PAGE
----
Paper If He Can Do It, So Can They: Exposure to Counterstereotypically Successful Exemplars Prompts Automatic Inferences
After incidental exposure to Blacks who succeeded in counterstereotypical domains (e.g., Brown University President Ruth Simmons, Nobel Laureate Toni Morrison), participants drew an automatic inference that race was not a success-inhibiting factor in modern society. Of note, participants’ automatic inferences were not simply guided by their explicit reasoning (i.e., their beliefs about what these exemplars signify about the state of race relations). Studies 1–3 demonstrated the basic automatic inference effect and provided evidence that such effects unfolded automatically, without intention or awareness. Study 4 replicated the effect in non-race-related domains. Subsequent studies examined what features of exemplars (Studies 5 and 6) and inference makers (Studies 7 and 8) prompt automatic inferences. Study 5 suggested that counterstereotypically successful exemplars prompt racism-denying inferences because they signal what is possible, even if not typical. Study 6 demonstrated that when these exemplars succeed in a stereotypical domain (e.g., Blacks in athletics), similar automatic inferences are not drawn. Those most likely to draw automatic inferences are people predisposed to approach the world with inferential thinking: participants dispositionally high in need for cognition (Study 7) or experimentally primed to think inferentially (Study 8).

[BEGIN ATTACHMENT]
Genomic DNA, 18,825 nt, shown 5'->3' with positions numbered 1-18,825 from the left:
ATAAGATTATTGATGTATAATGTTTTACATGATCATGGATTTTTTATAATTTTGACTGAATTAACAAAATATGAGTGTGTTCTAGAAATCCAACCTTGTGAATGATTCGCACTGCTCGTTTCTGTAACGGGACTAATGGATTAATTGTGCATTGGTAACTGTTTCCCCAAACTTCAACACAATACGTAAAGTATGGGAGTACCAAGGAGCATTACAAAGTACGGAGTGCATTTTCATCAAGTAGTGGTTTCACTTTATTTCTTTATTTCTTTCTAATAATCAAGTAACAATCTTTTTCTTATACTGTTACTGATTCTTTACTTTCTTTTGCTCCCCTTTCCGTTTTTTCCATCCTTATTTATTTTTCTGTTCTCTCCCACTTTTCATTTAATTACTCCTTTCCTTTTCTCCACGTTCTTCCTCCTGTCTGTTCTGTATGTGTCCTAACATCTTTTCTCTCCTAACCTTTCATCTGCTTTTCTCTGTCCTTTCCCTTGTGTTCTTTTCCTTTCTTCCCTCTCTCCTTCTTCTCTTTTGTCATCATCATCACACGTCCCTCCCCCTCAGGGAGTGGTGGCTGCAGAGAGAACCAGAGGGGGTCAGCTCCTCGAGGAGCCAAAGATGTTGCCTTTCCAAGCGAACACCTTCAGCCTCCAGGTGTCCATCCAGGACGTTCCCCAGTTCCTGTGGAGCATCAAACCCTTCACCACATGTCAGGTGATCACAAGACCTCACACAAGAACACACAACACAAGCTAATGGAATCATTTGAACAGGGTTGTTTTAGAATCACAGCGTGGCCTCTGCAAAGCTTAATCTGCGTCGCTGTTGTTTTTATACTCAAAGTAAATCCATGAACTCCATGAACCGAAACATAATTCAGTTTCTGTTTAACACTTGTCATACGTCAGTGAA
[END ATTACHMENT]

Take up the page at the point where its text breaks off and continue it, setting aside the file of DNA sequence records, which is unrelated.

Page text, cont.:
Published in: Journal of Personality and Social Psychology
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